On a long and vexed journey home I read Daily Mail Editor-in-Chief Paul Dacre's piece defending the Levy 'blitzkrieg' on Miliband's father.
Both the Editor and owner of the Mail on Sunday have apologised for a reporter intruding on a private memorial for Ed Miliband's uncle.
Ed Miliband has written to the Daily Mail's chairman Lord Rothermere to complain about a reporter attending his uncle's memorial service.
Alastair Campbell, who is heavily criticised in Paul Dacre's article in the Guardian, has hit back at the Daily Mail's Editor on Twitter:
Make your mind up Dacre. Either I'm BBC's destroyer (your rag passim) or co-conspirator against your lovely paper. Can't be both #bunker
Daily Mail editor-in-chief Paul Dacre has a written a comment piece in the Guardian in which he seeks to refute criticism of his newspaper.
The article comes following protests about a Daily Mail article on the Labour leader's father Ralph Miliband.
Mr Dacre wrote: "Yes, the Mail is happy to accept that in his personal life, Ralph Miliband was, as described by his son, a decent and kindly man – although we won't withdraw our view that he supported an ideology that caused untold misery in the world.
"Yes, we accept that he cherished this country's traditions of tolerance and freedom – while, in a troubling paradox typical of the left, detesting the very institutions and political system that made those traditions possible.
"And yes, the headline was controversial – but popular newspapers have a long tradition of using provocative headlines to grab readers' attention. In isolation that headline may indeed seem over the top, but read in conjunction with the article we believed it was justifiable."
The full article was published on The Guardian website.
The Daily Mail has taken a swipe at the Guardian after the Director General of MI5, Andrew Parker said that leaks such as those from former NSA worker Snowden gave terrorists the, "gift they need to evade us."
The headteacher of a leading private school has added his voice to the row over the Daily Mail's attack on Labour leader Ed Miliband's late father.
Anthony Seldon, master of Wellington College, told the Observer: "If the Mail speaks for Britain, it is not a Britain I want to be part of."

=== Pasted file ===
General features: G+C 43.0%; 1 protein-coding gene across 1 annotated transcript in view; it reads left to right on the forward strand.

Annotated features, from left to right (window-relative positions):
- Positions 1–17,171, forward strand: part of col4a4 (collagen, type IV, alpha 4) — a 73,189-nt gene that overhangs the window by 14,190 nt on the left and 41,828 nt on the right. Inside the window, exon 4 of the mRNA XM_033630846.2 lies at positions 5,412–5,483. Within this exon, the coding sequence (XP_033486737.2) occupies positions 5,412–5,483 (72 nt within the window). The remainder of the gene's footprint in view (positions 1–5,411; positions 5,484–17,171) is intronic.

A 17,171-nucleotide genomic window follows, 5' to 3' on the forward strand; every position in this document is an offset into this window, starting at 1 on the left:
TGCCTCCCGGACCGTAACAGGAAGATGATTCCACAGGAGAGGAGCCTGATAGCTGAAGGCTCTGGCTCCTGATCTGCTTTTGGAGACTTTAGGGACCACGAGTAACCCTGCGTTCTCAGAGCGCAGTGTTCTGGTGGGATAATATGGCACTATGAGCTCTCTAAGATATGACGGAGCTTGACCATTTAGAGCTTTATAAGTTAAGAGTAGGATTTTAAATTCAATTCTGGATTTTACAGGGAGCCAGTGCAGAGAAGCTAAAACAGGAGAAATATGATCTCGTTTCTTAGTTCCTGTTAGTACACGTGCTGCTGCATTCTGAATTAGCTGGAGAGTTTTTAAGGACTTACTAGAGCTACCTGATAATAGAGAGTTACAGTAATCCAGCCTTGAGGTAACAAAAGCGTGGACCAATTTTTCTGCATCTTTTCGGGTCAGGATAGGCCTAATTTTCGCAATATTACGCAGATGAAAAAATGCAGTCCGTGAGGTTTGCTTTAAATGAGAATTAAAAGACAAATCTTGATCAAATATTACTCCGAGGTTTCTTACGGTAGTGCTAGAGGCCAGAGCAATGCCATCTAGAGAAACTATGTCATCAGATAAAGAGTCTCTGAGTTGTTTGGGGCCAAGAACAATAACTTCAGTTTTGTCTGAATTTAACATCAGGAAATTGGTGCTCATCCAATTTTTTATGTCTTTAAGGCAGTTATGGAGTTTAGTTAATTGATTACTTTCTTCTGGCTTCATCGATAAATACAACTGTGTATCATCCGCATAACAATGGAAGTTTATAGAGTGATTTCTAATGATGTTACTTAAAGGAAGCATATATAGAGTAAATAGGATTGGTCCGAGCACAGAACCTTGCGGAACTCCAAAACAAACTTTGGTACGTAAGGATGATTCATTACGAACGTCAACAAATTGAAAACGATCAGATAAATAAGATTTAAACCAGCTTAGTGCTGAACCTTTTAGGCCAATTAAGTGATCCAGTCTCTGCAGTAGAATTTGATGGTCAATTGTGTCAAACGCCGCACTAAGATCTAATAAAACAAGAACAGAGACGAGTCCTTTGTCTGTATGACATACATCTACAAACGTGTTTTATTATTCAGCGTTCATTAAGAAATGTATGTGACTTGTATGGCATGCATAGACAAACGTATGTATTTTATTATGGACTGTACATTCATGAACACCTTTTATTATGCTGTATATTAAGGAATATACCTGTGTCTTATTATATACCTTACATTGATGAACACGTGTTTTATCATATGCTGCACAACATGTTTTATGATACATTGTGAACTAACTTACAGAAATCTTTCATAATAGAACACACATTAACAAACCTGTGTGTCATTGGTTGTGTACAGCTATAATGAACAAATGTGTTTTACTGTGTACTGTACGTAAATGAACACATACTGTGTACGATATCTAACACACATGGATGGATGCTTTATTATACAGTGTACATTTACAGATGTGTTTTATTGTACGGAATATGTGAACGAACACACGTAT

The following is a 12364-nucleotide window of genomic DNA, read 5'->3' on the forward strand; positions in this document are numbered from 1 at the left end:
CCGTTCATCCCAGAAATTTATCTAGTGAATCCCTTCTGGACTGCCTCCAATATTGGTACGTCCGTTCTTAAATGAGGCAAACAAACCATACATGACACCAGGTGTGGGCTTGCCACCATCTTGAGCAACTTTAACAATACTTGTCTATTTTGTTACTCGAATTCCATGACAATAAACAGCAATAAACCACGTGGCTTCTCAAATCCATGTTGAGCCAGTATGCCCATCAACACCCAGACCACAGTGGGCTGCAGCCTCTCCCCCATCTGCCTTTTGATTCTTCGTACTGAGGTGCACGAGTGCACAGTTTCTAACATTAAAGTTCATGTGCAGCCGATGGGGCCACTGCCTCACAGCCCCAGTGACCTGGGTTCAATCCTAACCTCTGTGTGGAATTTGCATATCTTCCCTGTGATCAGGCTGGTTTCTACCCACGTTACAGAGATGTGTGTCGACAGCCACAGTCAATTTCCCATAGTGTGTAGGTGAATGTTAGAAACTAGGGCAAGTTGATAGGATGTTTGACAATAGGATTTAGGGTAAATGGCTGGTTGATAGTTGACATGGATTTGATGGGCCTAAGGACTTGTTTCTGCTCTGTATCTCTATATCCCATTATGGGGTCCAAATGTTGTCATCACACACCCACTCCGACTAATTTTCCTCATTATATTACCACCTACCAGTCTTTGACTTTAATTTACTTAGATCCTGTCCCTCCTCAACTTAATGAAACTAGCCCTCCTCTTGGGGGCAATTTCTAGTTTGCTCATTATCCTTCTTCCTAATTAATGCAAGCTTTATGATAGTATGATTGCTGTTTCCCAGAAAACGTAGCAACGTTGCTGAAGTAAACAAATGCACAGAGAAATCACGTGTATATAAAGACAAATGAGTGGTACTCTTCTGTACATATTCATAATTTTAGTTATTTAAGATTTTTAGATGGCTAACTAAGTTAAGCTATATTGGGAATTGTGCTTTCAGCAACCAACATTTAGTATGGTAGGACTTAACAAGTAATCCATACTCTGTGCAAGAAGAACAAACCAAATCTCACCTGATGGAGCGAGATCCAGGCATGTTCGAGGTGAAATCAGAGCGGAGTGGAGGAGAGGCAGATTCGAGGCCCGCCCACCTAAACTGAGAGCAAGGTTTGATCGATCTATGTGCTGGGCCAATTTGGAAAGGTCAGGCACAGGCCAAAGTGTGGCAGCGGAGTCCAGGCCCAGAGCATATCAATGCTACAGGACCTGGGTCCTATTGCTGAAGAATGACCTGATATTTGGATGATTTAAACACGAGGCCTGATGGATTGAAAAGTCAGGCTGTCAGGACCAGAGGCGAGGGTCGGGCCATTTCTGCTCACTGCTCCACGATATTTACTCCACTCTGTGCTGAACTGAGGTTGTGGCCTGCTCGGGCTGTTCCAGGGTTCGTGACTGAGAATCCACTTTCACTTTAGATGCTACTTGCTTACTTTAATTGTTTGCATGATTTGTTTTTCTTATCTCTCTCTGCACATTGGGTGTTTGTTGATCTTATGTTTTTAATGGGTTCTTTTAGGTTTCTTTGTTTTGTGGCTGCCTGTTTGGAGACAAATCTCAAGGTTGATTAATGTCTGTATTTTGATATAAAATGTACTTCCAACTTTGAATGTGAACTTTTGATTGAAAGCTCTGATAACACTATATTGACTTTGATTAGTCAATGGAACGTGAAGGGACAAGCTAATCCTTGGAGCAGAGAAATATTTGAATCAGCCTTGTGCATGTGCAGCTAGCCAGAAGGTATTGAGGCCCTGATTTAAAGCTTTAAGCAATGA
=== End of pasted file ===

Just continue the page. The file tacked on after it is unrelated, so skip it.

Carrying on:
"It sets a very bad example to young people to belittle someone who is dead. I think it is nasty, it lacks taste and decency ...
"Everything that I value and try to get across to young people here, this seems to cut across. It is antithetical to everything I try to teach our pupils.
"The constant trashing of people for the sake of selling newspapers is demeaning and destructive of trust."
A Facebook page calls for "all the people hated by the Daily Mail" to attend a protest outside the newspaper's headquarters on Sunday. It reads:
On Sunday, all the people hated by the Daily Mail - that's pretty all of us - are going to turn up at their headquarters, loud and proud about who we are. If you're a woman, a Muslim, LGBT, a nurse, a socialist, a trade union rep, disabled person or just someone who doesn't like hatred being pumped into public life every day, turn up.
More than 1,200 people have pledged to attend, and a further 460 said they might turn up.
More than 1,200 people have pledged to hold a protest outside the headquarters of the Daily Mail newspaper on Sunday.
A Facebook event set up by the protest group People's Assembly says the demonstration was sparked by a row over an article accusing Ed Miliband's father of "hating Britain".
It invites "all the people hated by the Daily Mail" to gather outside the newspaper's headquarters in West London at noon for an "upbeat, carnival-type protest".
A senior Daily Mail journalist has suggested tonight that his newspaper may have made a mistake over the row with Labour leader Ed Miliband.
Alex Brummer said the controversial article accusing Mr Miliband's late father of "hating Britain" should have been presented more clearly as comment.
Labour have seized on the remarks as a sign that the newspaper's defence is crumbling.
The Daily Mail's City editor Alex Brummer said he was glad Mr Miliband did not find the Daily Mail profile of his dead father anti-Semitic, whilst insisting the paper had "good ethical roots" at its core. He told BBC Radio Five Live:
I was very pleased to hear him say that he didn't think that there was any anti-Semitism involved in the article about his father, because if you read that article, it was really about trying to trace Ed Miliband's political roots - where they come from, where his ideas come from.
Defending his paper, he said the have tried to act "very, very quickly" and insisted that the incident was "the exception rather than the rule."
We're extraordinarily careful. That's a practice which goes to the core of the paper, and I do think there are some good ethical roots in the paper and this is the exception rather than the rule.
Ed Miliband revealed he was with his mother when he first read the Daily Mail article that accused his father of "hating Britain."
He said he took exception to the tone of the article, the fact that a personal boundary had been crossed, and said he was speaking out "as a son" more than a politician to defend his father's name, and to protect his family. Speaking on BBC Breakfast, he said:
There has to be boundaries - and that is why I am standing up for my father, as a son. We, as a family are used to a lot, I think. But we think this went over the line. I was with my mum when I read it, and it is about my family, and where boundaries lie.
It is an usual thing that has happened, me speaking out, but I felt I had to speak out to protect his good name now
When it comes to my dad, there has to be some boundaries. When it comes to the election, it has to be about the issues, not about smears.